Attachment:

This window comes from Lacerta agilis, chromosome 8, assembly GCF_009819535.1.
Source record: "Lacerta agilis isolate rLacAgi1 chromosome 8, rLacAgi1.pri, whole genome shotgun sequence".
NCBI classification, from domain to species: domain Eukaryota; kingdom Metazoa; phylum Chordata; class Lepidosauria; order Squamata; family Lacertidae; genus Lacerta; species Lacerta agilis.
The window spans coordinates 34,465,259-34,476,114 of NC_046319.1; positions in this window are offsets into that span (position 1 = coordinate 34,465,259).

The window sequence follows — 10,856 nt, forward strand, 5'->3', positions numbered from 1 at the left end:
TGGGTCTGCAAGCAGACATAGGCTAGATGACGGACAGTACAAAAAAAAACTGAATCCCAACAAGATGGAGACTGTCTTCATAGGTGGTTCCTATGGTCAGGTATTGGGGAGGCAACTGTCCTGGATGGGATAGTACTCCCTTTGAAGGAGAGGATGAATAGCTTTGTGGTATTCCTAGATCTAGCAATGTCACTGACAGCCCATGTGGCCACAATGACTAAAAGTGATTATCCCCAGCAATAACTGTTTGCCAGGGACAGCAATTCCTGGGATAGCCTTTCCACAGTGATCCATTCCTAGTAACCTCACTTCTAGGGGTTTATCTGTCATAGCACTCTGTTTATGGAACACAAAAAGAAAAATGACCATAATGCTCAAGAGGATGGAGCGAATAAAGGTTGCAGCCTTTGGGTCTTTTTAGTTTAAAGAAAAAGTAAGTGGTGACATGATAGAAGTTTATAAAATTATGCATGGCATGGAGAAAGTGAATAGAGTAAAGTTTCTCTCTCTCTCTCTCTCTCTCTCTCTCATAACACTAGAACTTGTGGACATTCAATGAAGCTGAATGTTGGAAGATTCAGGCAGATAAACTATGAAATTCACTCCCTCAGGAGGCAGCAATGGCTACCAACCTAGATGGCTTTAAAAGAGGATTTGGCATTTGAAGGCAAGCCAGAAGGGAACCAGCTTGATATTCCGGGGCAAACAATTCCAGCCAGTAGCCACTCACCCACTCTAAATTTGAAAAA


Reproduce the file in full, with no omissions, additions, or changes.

This window comes from Lacerta agilis, chromosome 8, assembly GCF_009819535.1.
Source record: "Lacerta agilis isolate rLacAgi1 chromosome 8, rLacAgi1.pri, whole genome shotgun sequence".
NCBI classification, from domain to species: domain Eukaryota; kingdom Metazoa; phylum Chordata; class Lepidosauria; order Squamata; family Lacertidae; genus Lacerta; species Lacerta agilis.
The window spans coordinates 34,465,259-34,476,114 of NC_046319.1; positions in this window are offsets into that span (position 1 = coordinate 34,465,259).

The window sequence follows — 10,856 nt, forward strand, 5'->3', positions numbered from 1 at the left end:
TGGGTCTGCAAGCAGACATAGGCTAGATGACGGACAGTACAAAAAAAAACTGAATCCCAACAAGATGGAGACTGTCTTCATAGGTGGTTCCTATGGTCAGGTATTGGGGAGGCAACTGTCCTGGATGGGATAGTACTCCCTTTGAAGGAGAGGATGAATAGCTTTGTGGTATTCCTAGATCTAGCAATGTCACTGACAGCCCATGTGGCCACAATGACTAAAAGTGATTATCCCCAGCAATAACTGTTTGCCAGGGACAGCAATTCCTGGGATAGCCTTTCCACAGTGATCCATTCCTAGTAACCTCACTTCTAGGGGTTTATCTGTCATAGCACTCTGTTTATGGAACACAAAAAGAAAAATGACCATAATGCTCAAGAGGATGGAGCGAATAAAGGTTGCAGCCTTTGGGTCTTTTTAGTTTAAAGAAAAAGTAAGTGGTGACATGATAGAAGTTTATAAAATTATGCATGGCATGGAGAAAGTGAATAGAGTAAAGTTTCTCTCTCTCTCTCTCTCTCTCTCTCTCATAACACTAGAACTTGTGGACATTCAATGAAGCTGAATGTTGGAAGATTCAGGCAGATAAACTATGAAATTCACTCCCTCAGGAGGCAGCAATGGCTACCAACCTAGATGGCTTTAAAAGAGGATTTGGCATTTGAAGGCAAGCCAGAAGGGAACCAGCTTGATATTCCGGGGCAAACAATTCCAGCCAGTAGCCACTCACCCACTCTAAATTTGAAAAA